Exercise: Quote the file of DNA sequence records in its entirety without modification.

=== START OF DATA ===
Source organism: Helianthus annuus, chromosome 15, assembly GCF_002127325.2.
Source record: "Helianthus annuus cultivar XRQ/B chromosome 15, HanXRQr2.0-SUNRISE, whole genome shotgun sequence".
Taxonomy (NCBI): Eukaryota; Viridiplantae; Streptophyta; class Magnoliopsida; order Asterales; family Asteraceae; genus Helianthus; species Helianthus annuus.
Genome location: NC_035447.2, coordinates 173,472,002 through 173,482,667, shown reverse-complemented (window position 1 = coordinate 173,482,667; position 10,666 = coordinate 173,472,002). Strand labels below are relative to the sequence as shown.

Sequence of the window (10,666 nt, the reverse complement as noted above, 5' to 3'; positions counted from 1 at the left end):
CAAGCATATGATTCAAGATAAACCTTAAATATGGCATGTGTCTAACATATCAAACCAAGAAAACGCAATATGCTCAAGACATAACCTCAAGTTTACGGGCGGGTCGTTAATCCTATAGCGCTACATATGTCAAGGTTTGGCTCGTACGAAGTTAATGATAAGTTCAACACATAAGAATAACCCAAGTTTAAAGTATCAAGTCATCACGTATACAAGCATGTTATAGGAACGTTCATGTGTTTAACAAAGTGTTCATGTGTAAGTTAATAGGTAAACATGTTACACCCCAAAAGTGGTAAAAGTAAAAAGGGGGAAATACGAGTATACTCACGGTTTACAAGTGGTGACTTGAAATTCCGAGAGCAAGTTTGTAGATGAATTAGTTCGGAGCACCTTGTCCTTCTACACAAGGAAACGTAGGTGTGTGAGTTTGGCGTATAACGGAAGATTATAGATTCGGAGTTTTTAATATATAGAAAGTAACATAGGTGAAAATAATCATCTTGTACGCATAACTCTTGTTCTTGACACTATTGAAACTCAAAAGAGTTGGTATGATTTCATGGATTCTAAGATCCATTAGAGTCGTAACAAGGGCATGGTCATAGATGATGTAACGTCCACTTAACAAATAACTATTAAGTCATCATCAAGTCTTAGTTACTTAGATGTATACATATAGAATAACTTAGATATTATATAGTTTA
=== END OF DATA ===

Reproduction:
Source organism: Helianthus annuus, chromosome 15, assembly GCF_002127325.2.
Source record: "Helianthus annuus cultivar XRQ/B chromosome 15, HanXRQr2.0-SUNRISE, whole genome shotgun sequence".
Taxonomy (NCBI): Eukaryota; Viridiplantae; Streptophyta; class Magnoliopsida; order Asterales; family Asteraceae; genus Helianthus; species Helianthus annuus.
Genome location: NC_035447.2, coordinates 173,472,002 through 173,482,667, shown reverse-complemented (window position 1 = coordinate 173,482,667; position 10,666 = coordinate 173,472,002). Strand labels below are relative to the sequence as shown.

Sequence of the window (10,666 nt, the reverse complement as noted above, 5' to 3'; positions counted from 1 at the left end):
CAAGCATATGATTCAAGATAAACCTTAAATATGGCATGTGTCTAACATATCAAACCAAGAAAACGCAATATGCTCAAGACATAACCTCAAGTTTACGGGCGGGTCGTTAATCCTATAGCGCTACATATGTCAAGGTTTGGCTCGTACGAAGTTAATGATAAGTTCAACACATAAGAATAACCCAAGTTTAAAGTATCAAGTCATCACGTATACAAGCATGTTATAGGAACGTTCATGTGTTTAACAAAGTGTTCATGTGTAAGTTAATAGGTAAACATGTTACACCCCAAAAGTGGTAAAAGTAAAAAGGGGGAAATACGAGTATACTCACGGTTTACAAGTGGTGACTTGAAATTCCGAGAGCAAGTTTGTAGATGAATTAGTTCGGAGCACCTTGTCCTTCTACACAAGGAAACGTAGGTGTGTGAGTTTGGCGTATAACGGAAGATTATAGATTCGGAGTTTTTAATATATAGAAAGTAACATAGGTGAAAATAATCATCTTGTACGCATAACTCTTGTTCTTGACACTATTGAAACTCAAAAGAGTTGGTATGATTTCATGGATTCTAAGATCCATTAGAGTCGTAACAAGGGCATGGTCATAGATGATGTAACGTCCACTTAACAAATAACTATTAAGTCATCATCAAGTCTTAGTTACTTAGATGTATACATATAGAATAACTTAGATATTATATAGTTTA